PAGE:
Does DNA testing keep alive ideas that “deserve to die”?
|August 24, 2018||Posted by News under Culture, Genetics, Human evolution, Intelligent Design|
An anthropologist asks:
Now go even further back in time to the 17th or 18th century. The number of folks on average living then who could have contributed to your genetic endowment is so large (more than 1,000), and their possible genetic contribution so small (about 0.098 percent for 10 generations back), it would be smoke and mirrors to assert claims about who they were in person. In fact, most of these people left no trace of themselves in your genome.
In short, while it can be hard to get your head around the statistics involved, go back more than a few thousand years and you are genealogically related to almost everyone on Earth. Genetically speaking, however, very few of these very distant ancestors contributed something of themselves biologically to your genome.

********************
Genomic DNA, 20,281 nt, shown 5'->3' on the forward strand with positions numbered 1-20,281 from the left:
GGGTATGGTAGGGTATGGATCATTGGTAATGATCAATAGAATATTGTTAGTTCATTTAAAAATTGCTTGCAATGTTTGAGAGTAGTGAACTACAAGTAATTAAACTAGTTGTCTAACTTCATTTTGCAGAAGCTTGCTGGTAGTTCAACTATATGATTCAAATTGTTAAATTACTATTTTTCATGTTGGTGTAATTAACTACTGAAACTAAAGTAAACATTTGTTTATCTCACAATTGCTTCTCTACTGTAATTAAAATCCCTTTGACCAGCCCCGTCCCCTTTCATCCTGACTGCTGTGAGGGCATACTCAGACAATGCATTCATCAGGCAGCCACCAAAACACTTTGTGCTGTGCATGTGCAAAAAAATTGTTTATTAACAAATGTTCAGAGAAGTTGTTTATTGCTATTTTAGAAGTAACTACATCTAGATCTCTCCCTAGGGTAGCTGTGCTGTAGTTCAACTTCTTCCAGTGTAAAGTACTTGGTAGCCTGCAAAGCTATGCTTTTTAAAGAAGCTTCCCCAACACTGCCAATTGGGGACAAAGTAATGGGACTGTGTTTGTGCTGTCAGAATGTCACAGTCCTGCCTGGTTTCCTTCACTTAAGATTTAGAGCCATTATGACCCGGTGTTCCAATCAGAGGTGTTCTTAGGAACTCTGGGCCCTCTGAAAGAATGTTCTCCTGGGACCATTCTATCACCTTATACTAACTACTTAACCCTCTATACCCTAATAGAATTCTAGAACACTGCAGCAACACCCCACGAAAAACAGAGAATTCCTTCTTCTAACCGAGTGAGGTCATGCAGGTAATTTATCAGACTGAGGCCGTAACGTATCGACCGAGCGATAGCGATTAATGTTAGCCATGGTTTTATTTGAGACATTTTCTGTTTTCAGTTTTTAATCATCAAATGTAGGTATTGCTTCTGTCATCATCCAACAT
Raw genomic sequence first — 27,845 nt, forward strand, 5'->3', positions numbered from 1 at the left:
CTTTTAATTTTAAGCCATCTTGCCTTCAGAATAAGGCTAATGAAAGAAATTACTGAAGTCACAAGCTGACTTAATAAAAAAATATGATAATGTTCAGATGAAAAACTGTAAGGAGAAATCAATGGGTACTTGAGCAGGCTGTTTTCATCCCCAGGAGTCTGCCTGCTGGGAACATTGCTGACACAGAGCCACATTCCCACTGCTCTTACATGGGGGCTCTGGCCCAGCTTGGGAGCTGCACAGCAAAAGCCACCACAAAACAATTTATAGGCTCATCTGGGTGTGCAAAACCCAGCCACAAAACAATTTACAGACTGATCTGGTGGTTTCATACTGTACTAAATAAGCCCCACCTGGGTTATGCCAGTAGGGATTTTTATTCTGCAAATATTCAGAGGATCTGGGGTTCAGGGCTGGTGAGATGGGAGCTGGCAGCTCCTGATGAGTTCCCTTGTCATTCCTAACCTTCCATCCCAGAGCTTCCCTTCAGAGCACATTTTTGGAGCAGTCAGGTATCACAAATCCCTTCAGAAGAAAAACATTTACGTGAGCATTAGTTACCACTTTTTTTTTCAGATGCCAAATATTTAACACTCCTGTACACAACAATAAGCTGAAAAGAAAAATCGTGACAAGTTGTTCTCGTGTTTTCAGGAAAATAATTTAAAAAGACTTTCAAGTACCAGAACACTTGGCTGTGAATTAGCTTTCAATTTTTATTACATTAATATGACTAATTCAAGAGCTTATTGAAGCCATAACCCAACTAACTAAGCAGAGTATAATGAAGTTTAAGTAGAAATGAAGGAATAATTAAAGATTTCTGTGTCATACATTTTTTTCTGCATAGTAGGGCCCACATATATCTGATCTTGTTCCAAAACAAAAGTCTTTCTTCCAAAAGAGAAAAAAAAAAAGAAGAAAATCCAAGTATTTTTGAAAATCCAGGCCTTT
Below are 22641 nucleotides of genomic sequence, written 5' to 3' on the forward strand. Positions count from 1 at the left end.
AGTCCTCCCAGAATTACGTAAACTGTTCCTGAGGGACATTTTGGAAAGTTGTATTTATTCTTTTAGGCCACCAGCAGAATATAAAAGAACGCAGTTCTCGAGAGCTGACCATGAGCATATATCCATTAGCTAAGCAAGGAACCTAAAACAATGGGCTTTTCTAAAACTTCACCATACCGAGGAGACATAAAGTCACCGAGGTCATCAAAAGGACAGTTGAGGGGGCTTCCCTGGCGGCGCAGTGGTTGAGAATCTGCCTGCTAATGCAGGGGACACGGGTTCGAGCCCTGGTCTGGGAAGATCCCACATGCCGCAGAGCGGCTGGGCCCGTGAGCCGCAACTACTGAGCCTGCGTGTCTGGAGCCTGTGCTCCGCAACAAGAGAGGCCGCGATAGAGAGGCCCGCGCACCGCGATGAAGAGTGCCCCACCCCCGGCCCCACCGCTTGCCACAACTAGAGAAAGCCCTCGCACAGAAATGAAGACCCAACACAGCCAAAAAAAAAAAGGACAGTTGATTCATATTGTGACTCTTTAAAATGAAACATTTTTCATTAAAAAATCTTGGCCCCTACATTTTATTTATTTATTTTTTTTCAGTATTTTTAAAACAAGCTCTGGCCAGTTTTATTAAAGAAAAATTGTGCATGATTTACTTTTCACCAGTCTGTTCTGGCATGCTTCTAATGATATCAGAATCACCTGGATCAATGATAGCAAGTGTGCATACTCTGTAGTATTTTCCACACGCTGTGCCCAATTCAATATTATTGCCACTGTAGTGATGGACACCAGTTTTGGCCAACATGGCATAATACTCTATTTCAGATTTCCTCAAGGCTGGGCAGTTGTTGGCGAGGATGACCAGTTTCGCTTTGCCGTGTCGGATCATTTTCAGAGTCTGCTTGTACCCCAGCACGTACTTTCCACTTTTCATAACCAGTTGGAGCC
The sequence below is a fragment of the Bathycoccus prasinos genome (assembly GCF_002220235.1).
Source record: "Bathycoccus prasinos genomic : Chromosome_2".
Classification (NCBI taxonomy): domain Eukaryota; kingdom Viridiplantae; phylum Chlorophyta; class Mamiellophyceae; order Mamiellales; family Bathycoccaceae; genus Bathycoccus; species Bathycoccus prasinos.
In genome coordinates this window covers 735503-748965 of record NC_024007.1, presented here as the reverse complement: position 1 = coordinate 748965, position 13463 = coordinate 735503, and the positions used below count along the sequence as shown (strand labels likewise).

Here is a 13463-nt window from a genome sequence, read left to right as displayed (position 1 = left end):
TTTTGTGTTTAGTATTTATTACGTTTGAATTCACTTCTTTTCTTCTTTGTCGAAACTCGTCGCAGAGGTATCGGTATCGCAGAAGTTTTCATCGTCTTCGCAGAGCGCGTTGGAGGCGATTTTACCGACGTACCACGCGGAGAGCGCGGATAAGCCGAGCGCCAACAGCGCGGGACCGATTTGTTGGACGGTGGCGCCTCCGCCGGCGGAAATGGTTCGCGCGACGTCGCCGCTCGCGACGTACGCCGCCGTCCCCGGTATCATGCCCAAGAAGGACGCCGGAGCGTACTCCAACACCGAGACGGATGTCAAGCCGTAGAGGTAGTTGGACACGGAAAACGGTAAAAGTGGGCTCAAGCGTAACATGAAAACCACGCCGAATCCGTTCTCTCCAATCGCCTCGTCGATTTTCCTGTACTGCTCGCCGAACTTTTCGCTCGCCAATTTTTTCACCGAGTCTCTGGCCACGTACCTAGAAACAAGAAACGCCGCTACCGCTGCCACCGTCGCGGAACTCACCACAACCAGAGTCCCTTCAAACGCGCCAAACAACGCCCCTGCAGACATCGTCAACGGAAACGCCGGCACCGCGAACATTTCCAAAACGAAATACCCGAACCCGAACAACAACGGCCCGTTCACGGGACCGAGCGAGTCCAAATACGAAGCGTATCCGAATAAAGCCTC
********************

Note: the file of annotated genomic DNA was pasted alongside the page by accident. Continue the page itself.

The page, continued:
Human races are inventions of the human mind. Substituting words like “ancestry” or “heritage” for the disreputable old term “race” may sound like progress, but it isn’t. These tests are about more than just having fun with expensive laboratory equipment. By encouraging us to see ourselves as a mix of allegedly different ethnic groups, populations, races, and the like rather than as a mix of genes, commercial DNA tests may lend seeming scientific credence to ideas that by now ought to have been long dead and buried—enduring assumptions about human diversity that have ripped the world apart for far too long. John Edward Terrell, “Ancestry Tests Pose a Threat to Our Social Fabric” at Sapiens
He recommends getting to know the neighbors instead of hoping to hear that our ancestors were royalty.
See also: Now that’s different: Identical twins, one in space, have different DNA?
Identical twins show epigenetic similarity as well. Then what about the famous “twin studies”?